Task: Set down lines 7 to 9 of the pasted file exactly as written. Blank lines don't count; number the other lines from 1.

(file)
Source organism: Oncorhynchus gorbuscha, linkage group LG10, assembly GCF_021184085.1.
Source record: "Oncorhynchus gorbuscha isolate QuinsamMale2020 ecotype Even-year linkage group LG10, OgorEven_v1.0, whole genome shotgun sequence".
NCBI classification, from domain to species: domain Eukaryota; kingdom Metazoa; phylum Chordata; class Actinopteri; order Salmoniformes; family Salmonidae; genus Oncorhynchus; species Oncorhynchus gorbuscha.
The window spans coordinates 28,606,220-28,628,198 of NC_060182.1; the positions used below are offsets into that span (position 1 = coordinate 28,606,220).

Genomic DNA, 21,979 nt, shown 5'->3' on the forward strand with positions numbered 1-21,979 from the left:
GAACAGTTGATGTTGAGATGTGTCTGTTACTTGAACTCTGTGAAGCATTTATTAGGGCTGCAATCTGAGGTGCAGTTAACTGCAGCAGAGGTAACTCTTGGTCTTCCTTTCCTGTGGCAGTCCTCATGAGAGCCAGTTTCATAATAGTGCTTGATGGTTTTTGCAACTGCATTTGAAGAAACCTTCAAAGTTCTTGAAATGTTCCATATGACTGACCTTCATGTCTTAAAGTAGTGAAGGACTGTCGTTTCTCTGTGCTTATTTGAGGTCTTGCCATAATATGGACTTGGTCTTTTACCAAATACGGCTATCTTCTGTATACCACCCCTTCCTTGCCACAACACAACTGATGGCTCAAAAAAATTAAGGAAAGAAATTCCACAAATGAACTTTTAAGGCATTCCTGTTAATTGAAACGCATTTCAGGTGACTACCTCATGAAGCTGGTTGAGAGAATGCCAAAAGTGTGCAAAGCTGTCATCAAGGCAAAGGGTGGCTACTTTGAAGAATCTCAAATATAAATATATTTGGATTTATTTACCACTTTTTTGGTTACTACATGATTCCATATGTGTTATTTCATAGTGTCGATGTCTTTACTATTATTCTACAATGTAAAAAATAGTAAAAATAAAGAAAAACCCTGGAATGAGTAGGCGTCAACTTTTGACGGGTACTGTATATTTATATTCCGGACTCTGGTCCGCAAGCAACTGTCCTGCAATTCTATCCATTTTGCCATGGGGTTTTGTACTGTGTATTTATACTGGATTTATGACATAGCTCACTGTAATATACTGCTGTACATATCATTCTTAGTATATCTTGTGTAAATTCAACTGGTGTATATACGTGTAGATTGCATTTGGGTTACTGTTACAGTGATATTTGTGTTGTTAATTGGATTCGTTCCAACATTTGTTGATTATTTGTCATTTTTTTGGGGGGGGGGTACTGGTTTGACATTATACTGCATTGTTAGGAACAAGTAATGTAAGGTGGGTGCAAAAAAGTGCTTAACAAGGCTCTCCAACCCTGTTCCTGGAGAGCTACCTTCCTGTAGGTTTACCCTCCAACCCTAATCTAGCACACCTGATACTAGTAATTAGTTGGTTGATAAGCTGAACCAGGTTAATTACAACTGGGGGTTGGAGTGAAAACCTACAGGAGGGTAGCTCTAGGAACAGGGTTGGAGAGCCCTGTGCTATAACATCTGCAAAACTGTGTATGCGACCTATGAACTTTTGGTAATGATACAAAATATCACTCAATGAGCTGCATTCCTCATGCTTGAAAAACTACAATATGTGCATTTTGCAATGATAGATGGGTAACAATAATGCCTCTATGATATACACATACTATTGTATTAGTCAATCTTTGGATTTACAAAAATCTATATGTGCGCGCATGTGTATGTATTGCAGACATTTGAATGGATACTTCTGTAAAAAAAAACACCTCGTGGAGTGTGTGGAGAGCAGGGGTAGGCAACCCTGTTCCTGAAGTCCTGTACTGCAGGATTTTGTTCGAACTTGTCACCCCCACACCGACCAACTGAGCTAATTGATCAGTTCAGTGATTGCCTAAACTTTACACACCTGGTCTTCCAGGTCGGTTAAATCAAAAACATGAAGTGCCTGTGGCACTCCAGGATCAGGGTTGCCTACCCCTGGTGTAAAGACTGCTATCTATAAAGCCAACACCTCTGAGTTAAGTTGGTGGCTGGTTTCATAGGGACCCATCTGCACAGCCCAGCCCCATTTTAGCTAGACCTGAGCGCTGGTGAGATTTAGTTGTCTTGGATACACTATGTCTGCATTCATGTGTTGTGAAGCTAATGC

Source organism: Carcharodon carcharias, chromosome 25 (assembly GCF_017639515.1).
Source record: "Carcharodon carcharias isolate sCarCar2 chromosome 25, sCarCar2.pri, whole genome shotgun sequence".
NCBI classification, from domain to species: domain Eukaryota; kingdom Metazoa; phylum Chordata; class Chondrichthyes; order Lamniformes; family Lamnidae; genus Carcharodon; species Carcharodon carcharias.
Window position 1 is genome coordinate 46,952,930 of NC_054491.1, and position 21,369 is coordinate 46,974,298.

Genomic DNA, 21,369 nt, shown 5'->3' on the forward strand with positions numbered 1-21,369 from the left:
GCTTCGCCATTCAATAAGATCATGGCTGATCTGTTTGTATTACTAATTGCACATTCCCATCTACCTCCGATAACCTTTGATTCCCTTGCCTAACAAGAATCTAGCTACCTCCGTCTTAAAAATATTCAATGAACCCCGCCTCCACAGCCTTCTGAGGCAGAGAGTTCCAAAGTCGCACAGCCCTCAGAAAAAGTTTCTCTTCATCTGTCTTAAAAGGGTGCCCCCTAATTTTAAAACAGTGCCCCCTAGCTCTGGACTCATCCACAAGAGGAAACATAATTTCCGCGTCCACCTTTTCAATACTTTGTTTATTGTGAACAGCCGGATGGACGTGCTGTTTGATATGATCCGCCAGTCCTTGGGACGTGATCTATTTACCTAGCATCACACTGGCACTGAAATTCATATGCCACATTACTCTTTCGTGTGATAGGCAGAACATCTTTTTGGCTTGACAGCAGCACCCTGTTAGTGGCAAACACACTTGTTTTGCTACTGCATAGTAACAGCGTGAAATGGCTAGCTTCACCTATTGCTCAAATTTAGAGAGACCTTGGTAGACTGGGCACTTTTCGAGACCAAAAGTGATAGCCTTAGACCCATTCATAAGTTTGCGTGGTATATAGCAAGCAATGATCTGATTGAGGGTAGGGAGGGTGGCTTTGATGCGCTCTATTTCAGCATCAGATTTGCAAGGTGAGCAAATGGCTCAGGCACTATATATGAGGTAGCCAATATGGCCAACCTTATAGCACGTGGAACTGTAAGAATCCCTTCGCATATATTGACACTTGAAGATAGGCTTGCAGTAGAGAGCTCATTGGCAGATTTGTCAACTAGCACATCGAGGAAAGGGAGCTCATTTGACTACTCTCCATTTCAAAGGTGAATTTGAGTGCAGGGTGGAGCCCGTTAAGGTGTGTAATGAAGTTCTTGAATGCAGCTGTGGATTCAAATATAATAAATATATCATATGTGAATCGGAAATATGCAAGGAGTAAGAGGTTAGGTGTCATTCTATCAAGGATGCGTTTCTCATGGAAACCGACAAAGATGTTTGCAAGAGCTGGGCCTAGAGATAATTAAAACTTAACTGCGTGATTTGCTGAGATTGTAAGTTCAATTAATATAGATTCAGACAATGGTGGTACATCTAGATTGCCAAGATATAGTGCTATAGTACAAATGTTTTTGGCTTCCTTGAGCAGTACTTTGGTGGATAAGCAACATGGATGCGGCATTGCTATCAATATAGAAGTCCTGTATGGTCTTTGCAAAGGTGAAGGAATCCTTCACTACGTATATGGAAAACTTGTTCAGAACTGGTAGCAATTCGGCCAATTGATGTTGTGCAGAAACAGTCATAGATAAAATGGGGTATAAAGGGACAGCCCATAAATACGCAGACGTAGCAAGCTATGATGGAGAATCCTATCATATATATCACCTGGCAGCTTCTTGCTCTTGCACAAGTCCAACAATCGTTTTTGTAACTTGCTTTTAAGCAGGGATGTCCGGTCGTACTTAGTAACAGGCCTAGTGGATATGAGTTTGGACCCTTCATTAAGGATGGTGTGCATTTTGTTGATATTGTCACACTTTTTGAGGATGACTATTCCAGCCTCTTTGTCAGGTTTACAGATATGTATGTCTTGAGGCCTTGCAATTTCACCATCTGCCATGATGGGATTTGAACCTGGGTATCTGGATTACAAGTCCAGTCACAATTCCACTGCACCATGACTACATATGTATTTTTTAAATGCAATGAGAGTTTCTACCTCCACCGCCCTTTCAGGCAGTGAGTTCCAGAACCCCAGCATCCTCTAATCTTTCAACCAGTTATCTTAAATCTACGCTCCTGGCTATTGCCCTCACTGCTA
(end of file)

Source organism: Carcharodon carcharias, chromosome 25 (assembly GCF_017639515.1).
Source record: "Carcharodon carcharias isolate sCarCar2 chromosome 25, sCarCar2.pri, whole genome shotgun sequence".
NCBI classification, from domain to species: domain Eukaryota; kingdom Metazoa; phylum Chordata; class Chondrichthyes; order Lamniformes; family Lamnidae; genus Carcharodon; species Carcharodon carcharias.